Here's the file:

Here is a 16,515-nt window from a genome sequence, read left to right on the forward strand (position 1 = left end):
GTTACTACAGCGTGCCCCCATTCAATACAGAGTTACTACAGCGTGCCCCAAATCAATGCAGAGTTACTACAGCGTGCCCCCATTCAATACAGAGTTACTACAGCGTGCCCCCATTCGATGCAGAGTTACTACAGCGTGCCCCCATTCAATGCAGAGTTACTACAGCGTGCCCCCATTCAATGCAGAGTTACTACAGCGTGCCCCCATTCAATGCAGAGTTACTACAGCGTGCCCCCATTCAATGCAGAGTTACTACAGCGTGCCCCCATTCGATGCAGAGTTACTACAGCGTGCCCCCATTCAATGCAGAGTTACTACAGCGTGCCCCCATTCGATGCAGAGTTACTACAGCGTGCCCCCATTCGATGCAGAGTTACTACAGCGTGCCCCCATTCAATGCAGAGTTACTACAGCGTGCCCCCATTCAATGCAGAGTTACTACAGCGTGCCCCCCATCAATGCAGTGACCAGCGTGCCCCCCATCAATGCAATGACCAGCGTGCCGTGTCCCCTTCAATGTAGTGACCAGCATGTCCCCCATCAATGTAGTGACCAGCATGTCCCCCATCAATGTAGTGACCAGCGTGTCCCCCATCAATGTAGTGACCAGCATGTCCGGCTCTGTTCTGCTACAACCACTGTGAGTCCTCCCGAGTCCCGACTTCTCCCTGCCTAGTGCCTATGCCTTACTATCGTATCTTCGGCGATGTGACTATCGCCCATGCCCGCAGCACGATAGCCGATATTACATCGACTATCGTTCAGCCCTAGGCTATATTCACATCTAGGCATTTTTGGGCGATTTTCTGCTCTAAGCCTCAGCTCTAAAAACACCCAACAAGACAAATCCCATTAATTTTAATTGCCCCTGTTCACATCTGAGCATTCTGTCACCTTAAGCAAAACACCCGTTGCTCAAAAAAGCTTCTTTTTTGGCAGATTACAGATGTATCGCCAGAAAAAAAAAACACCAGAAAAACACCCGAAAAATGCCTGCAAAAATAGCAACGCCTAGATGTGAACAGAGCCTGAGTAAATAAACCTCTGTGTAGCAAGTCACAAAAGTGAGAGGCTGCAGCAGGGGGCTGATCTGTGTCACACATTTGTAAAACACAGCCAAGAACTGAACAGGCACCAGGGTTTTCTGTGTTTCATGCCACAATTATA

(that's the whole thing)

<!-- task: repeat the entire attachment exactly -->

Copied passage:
Here is a 16,515-nt window from a genome sequence, read left to right on the forward strand (position 1 = left end):
GTTACTACAGCGTGCCCCCATTCAATACAGAGTTACTACAGCGTGCCCCAAATCAATGCAGAGTTACTACAGCGTGCCCCCATTCAATACAGAGTTACTACAGCGTGCCCCCATTCGATGCAGAGTTACTACAGCGTGCCCCCATTCAATGCAGAGTTACTACAGCGTGCCCCCATTCAATGCAGAGTTACTACAGCGTGCCCCCATTCAATGCAGAGTTACTACAGCGTGCCCCCATTCAATGCAGAGTTACTACAGCGTGCCCCCATTCGATGCAGAGTTACTACAGCGTGCCCCCATTCAATGCAGAGTTACTACAGCGTGCCCCCATTCGATGCAGAGTTACTACAGCGTGCCCCCATTCGATGCAGAGTTACTACAGCGTGCCCCCATTCAATGCAGAGTTACTACAGCGTGCCCCCATTCAATGCAGAGTTACTACAGCGTGCCCCCCATCAATGCAGTGACCAGCGTGCCCCCCATCAATGCAATGACCAGCGTGCCGTGTCCCCTTCAATGTAGTGACCAGCATGTCCCCCATCAATGTAGTGACCAGCATGTCCCCCATCAATGTAGTGACCAGCGTGTCCCCCATCAATGTAGTGACCAGCATGTCCGGCTCTGTTCTGCTACAACCACTGTGAGTCCTCCCGAGTCCCGACTTCTCCCTGCCTAGTGCCTATGCCTTACTATCGTATCTTCGGCGATGTGACTATCGCCCATGCCCGCAGCACGATAGCCGATATTACATCGACTATCGTTCAGCCCTAGGCTATATTCACATCTAGGCATTTTTGGGCGATTTTCTGCTCTAAGCCTCAGCTCTAAAAACACCCAACAAGACAAATCCCATTAATTTTAATTGCCCCTGTTCACATCTGAGCATTCTGTCACCTTAAGCAAAACACCCGTTGCTCAAAAAAGCTTCTTTTTTGGCAGATTACAGATGTATCGCCAGAAAAAAAAAACACCAGAAAAACACCCGAAAAATGCCTGCAAAAATAGCAACGCCTAGATGTGAACAGAGCCTGAGTAAATAAACCTCTGTGTAGCAAGTCACAAAAGTGAGAGGCTGCAGCAGGGGGCTGATCTGTGTCACACATTTGTAAAACACAGCCAAGAACTGAACAGGCACCAGGGTTTTCTGTGTTTCATGCCACAATTATA